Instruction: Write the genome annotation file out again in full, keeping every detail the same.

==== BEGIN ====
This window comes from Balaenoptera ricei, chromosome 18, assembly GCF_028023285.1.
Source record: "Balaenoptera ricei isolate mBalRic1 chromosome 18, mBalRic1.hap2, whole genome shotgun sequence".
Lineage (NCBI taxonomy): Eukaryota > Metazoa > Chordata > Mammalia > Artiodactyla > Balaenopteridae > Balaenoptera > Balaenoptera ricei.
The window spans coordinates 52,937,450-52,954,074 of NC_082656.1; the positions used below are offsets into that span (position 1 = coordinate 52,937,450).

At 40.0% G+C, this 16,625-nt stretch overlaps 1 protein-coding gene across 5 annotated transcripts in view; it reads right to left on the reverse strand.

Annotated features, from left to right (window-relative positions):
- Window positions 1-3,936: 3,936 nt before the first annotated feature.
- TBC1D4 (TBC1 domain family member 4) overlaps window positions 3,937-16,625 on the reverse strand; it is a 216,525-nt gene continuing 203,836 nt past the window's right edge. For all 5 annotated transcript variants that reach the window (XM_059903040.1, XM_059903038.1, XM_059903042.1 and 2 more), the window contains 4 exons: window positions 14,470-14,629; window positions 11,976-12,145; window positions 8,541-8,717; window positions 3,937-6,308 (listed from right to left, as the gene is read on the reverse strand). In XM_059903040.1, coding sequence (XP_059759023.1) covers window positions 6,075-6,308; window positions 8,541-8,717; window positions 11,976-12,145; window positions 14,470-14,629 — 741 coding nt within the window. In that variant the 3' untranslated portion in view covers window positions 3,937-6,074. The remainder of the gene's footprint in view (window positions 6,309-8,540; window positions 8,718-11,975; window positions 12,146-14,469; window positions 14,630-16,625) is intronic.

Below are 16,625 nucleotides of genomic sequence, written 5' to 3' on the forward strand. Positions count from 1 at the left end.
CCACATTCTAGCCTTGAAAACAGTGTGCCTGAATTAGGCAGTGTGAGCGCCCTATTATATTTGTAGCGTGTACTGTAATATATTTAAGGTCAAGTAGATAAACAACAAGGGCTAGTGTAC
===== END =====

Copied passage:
This window comes from Balaenoptera ricei, chromosome 18, assembly GCF_028023285.1.
Source record: "Balaenoptera ricei isolate mBalRic1 chromosome 18, mBalRic1.hap2, whole genome shotgun sequence".
Lineage (NCBI taxonomy): Eukaryota > Metazoa > Chordata > Mammalia > Artiodactyla > Balaenopteridae > Balaenoptera > Balaenoptera ricei.
The window spans coordinates 52,937,450-52,954,074 of NC_082656.1; the positions used below are offsets into that span (position 1 = coordinate 52,937,450).

At 40.0% G+C, this 16,625-nt stretch overlaps 1 protein-coding gene across 5 annotated transcripts in view; it reads right to left on the reverse strand.

Annotated features, from left to right (window-relative positions):
- Window positions 1-3,936: 3,936 nt before the first annotated feature.
- TBC1D4 (TBC1 domain family member 4) overlaps window positions 3,937-16,625 on the reverse strand; it is a 216,525-nt gene continuing 203,836 nt past the window's right edge. For all 5 annotated transcript variants that reach the window (XM_059903040.1, XM_059903038.1, XM_059903042.1 and 2 more), the window contains 4 exons: window positions 14,470-14,629; window positions 11,976-12,145; window positions 8,541-8,717; window positions 3,937-6,308 (listed from right to left, as the gene is read on the reverse strand). In XM_059903040.1, coding sequence (XP_059759023.1) covers window positions 6,075-6,308; window positions 8,541-8,717; window positions 11,976-12,145; window positions 14,470-14,629 — 741 coding nt within the window. In that variant the 3' untranslated portion in view covers window positions 3,937-6,074. The remainder of the gene's footprint in view (window positions 6,309-8,540; window positions 8,718-11,975; window positions 12,146-14,469; window positions 14,630-16,625) is intronic.

Below are 16,625 nucleotides of genomic sequence, written 5' to 3' on the forward strand. Positions count from 1 at the left end.
CCACATTCTAGCCTTGAAAACAGTGTGCCTGAATTAGGCAGTGTGAGCGCCCTATTATATTTGTAGCGTGTACTGTAATATATTTAAGGTCAAGTAGATAAACAACAAGGGCTAGTGTAC